I am glad to announce I have been offered a guest opportunity to write about fantasy for TOR.com regarding the magnificent opus The Malazan Book of the Fallen. I am really looking forward to praising the virtues of what I believe is the greatest fantasy books of all time, and determined to convince those on the fence of why they need to tackle the monster series. At least one other friend is also gearing up, so it is going to be great fun. Even more importantly to me personally, this chance has come right when my prospective publishing future seemed most daunting (hehe, naw, Imbalance will be one way or another, no worries) and I see it as surefire proof my prose is not so deplorable.

More on the matter to come, and I’ll be sure to direct you to the essay when it is published in September!

JM

The Best Reason to Skimp on Site Updates

So this announcement has been pending for some time, but I went and had a baby boy back on July 14th. Coupled with my two-year old girl life has been busy and unpredictable!

Abby & Sebastian

Now I’m just softening you up. Is there a cuter pair? Doubtful.

Lots has been happening with regards to Imbalance, and a more business-minded follow-up to this post is forthcoming, but hey, as Aronan would say, ‘Family comes first.’ As it stands, this is a pretty good reason for the site’s silence in June and July (and likely August, I’m on very little sleep and the place is a mess).

JM

Grimdark

Just a quick post to note that the Grimdark Fiction Readers and Writers group is doing a wicked online AMA session today featuring some of the best current fantasy authors – and even giving away signed copies of some of their excellent books!

I already missed Michael R. Fletcher, but I’m excited to pop in for Marc Turner and Jeff Salyards.

In the meantime, I have been working on Grip of Dust as well as a few other things, but with my wife due in under a week things will be pretty quiet on the site. I will, however, post a link to my final Dork Shelf Fan v. Fan videos at some point.

JM

Discussing 609

Game of Thrones Episode 609 ‘Battle of the Bastards’ SPOILERS ahead.

Lots of people hyped about the latest episode of the best fantasy show on TV – and with good reason. It was one of the most consistently intense hours of episodic drama you’re likely to find, and with an entire season of preparation to support it – not to mention paddy wagons full of money. It is something when the unleashing of three amazingly-rendered dragons to burn a fleet of ships is the LESSER sequence.

While I make my thoughts clear in my Fan vs Fan segments for Dork Shelf, and you can watch myself and co-host Brian Crosby break the episode down by clicking this link, there are a few things about the episode I wanted to mention first – mostly to do with people’s reactions versus actual content (again, see above).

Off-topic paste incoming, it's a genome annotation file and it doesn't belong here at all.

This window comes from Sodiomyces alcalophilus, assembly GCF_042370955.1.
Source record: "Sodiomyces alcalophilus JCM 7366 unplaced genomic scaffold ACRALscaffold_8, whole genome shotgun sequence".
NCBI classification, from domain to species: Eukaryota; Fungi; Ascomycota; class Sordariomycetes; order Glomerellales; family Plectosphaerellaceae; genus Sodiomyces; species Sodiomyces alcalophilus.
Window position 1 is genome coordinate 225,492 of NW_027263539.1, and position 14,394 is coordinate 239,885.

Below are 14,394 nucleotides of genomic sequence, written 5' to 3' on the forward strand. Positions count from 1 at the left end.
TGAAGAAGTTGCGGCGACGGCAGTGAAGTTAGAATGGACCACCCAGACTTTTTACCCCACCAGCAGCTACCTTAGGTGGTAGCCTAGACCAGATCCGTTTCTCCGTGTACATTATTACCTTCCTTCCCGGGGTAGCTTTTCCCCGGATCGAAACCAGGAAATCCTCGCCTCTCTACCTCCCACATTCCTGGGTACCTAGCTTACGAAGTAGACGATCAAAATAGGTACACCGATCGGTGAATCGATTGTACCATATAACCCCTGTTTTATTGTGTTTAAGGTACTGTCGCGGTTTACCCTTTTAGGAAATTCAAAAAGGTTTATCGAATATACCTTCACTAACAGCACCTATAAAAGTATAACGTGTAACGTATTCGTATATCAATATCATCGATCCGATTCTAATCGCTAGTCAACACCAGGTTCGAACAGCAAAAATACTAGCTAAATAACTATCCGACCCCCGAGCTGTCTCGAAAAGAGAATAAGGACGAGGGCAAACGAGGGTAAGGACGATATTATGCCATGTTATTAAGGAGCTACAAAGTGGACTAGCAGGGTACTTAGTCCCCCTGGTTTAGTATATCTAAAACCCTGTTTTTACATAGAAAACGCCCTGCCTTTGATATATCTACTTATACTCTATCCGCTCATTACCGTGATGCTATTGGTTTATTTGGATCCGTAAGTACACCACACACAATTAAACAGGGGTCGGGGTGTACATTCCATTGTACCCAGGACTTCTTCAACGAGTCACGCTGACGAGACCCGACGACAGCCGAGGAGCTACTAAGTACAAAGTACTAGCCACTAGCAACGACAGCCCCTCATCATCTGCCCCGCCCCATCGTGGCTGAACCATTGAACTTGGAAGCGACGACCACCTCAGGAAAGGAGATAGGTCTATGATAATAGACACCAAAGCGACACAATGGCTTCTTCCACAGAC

This was not the best episode of Game of Thrones.

To say so is to conclude that this show is, at its roots, a machine for big spectacles, and that is not what has brought Game of Thrones so far – for it is not of the game. No one doubts Michael Bay movies are pretty. Everyone doubts they achieve quality storytelling.

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Bolton men press back Snow’s army.

Episodes like “Blackwater,” “Watchers on the Wall” and “Hardhome” are important. They are big moments with big consequences. They show off the show’s budgetal bloat. They bring the gritty nature of medieval warfare to the small screen in a way as yet unparalleled – but they are heavy clubs of awesomeness. There is nothing deft to them. There is no artful tact or careful acting or subtle direction. They scream, “Are you not entertained?” like Maximus in Ridley Scott’s Gladiator.

Episodes like “Baelor,” “Rains of Castamere” and “The Mountain and the Viper” do something else entirely. They take individual moments – essential moments for essential players – and show off the show’s far more impressive ability at achieving genuine surprise and heart-wrenching grief simultaneously. They are the delicate dance of the needle. They are the artful tact, the careful acting and the subtle direction that brings the show to another level. They are the unforgettable moments. They whisper, “Am I not merciful?” like Joaquin Phoenix.

After Season Two ended everyone thought “Blackwater” was truly an epic episode. Now it seems more a failed attack by a character bypassed by fortune. The ghost of Joffery’s decision to off Eddard Stark, and the painful witness of Arya, remain a sudden and unconscionable course of action. As someone who had read the books, the wait leading up to the Red Wedding had me fitfully gripping my cuffs and clamping my mouth shut – then the payoff ruined the night for everyone. “Watchers on the Wall” lost us a fiery Ygritte and is fun to rewatch, but it changed little.

The short is this. This episode had a near-to-perfectly executed battle sequence that challenges any movie for impressive filming – something incredibly fun (and excruciating) to watch – but it still had ugly little problems. Jon’s divine intervention (either he’s crazy lucky or he’s boringly ‘looked after’), Ramsay’s sudden ineptitude one-on-one, the minimal time given the numerous key Mereen scenes, Davos’s coincidental find, a body pile that was a bit on the ridiculous side… These all amount to points that pull the episode way from ideal. No amount of visuals should undo that. There are other episodes – big ones as named above, or smaller, simpler episodes that move the story along and provide for some great lines and acting – that have fewer negative qualms and are more worthy of the mantle. Even in Season Six one could argue “The Door” held a much weightier punch.

Of course, for me the best episode of all time is the pilot.

I still can’t get over how perfectly they got everything – and the rest flows from there.

Game of Thrones -FvF- 609- Battle of the Bastards

JM

My Interview for Fantasy Faction’s ‘Superfan’

Fantasy Faction – a wonderful online community for fantasy fans and authors alike – recently interviewed me about the Malazan Book of the Fallen, and it was posted as the first in their ‘superfan’ series. Check it out!

Here’s a sample:

So, what exactly is this series about?

The decay of gods. The history of those whose deaths shape the passage of time. The burden of suffering upon those who would create beauty. The longevity of the land’s spirit beneath the rigors of man. The plight of the unwitnessed whose struggle has been lost in the annals of memory.

If that seems poetic, heavy or massive in scope, as if I did not answer the question, then WELCOME to the Malazan Book of the Fallen!

JM